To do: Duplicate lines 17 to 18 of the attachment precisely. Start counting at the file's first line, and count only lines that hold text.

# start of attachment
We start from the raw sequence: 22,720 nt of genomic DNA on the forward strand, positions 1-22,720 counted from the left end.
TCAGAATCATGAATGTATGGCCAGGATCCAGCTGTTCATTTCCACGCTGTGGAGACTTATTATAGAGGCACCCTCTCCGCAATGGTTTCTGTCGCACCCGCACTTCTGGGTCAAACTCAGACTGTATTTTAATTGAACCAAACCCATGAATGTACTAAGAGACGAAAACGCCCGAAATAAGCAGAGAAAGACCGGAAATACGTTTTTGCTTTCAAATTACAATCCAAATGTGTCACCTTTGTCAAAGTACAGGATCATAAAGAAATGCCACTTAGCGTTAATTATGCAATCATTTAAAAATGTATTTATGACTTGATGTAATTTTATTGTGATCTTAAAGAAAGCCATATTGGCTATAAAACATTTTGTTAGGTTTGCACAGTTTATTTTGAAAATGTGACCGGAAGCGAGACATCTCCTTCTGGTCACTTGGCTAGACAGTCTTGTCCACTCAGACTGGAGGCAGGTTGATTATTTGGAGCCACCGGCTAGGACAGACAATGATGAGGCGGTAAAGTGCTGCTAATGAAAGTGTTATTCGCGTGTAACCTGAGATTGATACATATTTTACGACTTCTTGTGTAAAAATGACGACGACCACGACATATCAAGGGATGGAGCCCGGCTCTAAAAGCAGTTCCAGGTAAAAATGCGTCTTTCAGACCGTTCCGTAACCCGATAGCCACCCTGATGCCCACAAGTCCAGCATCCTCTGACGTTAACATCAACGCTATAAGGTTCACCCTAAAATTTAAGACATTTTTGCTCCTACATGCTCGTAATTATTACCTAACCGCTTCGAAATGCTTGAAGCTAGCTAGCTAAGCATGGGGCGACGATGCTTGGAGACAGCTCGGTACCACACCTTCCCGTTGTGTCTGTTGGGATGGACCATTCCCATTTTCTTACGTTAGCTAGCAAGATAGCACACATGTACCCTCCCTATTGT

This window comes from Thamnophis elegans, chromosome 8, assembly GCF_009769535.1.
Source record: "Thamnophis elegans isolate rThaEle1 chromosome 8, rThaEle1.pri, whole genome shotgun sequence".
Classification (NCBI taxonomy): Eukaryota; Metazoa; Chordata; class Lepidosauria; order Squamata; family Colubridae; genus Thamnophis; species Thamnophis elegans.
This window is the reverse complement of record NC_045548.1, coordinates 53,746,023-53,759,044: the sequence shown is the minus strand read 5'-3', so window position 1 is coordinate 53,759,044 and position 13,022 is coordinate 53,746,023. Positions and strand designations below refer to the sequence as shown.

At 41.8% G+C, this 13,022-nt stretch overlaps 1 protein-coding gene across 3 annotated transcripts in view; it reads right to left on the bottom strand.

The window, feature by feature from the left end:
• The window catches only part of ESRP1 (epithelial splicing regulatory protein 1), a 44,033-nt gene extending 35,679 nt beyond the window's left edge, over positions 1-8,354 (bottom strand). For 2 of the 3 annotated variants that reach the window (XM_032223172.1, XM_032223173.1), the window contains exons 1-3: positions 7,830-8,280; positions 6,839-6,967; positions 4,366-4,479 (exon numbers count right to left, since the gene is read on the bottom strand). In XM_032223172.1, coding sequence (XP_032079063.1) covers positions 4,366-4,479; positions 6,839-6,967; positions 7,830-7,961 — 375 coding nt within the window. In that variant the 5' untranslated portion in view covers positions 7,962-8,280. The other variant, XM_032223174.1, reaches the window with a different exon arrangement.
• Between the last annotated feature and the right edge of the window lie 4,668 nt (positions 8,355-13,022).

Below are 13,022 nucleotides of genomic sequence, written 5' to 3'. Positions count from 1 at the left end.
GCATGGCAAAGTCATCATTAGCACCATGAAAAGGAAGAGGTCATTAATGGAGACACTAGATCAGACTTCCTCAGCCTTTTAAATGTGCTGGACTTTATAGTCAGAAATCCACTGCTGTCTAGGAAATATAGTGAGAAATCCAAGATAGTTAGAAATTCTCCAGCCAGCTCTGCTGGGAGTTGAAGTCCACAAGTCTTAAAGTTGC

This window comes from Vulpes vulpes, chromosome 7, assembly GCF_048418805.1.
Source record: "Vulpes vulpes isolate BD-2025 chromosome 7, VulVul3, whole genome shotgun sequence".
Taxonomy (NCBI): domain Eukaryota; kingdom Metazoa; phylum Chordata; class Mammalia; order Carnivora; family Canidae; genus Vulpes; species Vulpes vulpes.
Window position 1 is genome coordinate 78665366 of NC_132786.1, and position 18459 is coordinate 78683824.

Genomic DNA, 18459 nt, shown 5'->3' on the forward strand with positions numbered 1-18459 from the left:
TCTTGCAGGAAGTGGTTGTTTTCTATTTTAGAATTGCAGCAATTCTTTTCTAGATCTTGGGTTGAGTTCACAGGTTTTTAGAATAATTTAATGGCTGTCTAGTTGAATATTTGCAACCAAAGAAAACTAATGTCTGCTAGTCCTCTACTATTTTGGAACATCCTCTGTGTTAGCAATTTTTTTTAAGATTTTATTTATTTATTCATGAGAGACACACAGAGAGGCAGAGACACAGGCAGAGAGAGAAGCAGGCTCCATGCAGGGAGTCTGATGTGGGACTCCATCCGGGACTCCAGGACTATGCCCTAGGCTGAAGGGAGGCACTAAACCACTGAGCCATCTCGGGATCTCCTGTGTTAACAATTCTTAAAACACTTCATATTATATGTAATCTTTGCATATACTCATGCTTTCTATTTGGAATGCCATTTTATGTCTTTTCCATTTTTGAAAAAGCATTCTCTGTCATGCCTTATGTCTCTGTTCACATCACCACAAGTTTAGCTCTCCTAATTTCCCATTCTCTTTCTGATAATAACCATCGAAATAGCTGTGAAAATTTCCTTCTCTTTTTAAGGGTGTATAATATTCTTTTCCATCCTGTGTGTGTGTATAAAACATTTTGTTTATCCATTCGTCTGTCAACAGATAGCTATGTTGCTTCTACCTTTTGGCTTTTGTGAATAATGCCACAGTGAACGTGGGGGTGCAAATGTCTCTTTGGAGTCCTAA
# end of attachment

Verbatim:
Genomic DNA, 18459 nt, shown 5'->3' on the forward strand with positions numbered 1-18459 from the left:
TCTTGCAGGAAGTGGTTGTTTTCTATTTTAGAATTGCAGCAATTCTTTTCTAGATCTTGGGTTGAGTTCACAGGTTTTTAGAATAATTTAATGGCTGTCTAGTTGAATATTTGCAACCAAAGAAAACTAATGTCTGCTAGTCCTCTACTATTTTGGAACATCCTCTGTGTTAGCAATTTTTTTTAAGATTTTATTTATTTATTCATGAGAGACACACAGAGAGGCAGAGACACAGGCAGAGAGAGAAGCAGGCTCCATGCAGGGAGTCTGATGTGGGACTCCATCCGGGACTCCAGGACTATGCCCTAGGCTGAAGGGAGGCACTAAACCACTGAGCCATCTCGGGATCTCCTGTGTTAACAATTCTTAAAACACTTCATATTATATGTAATCTTTGCATATACTCATGCTTTCTATTTGGAATGCCATTTTATGTCTTTTCCATTTTTGAAAAAGCATTCTCTGTCATGCCTTATGTCTCTGTTCACATCACCACAAGTTTAGCTCTCCTAATTTCCCATTCTCTTTCTGATAATAACCATCGAAATAGCTGTGAAAATTTCCTTCTCTTTTTAAGGGTGTATAATATTCTTTTCCATCCTGTGTGTGTGTATAAAACATTTTGTTTATCCATTCGTCTGTCAACAGATAGCTATGTTGCTTCTACCTTTTGGCTTTTGTGAATAATGCCACAGTGAACGTGGGGGTGCAAATGTCTCTTTGGAGTCCTAA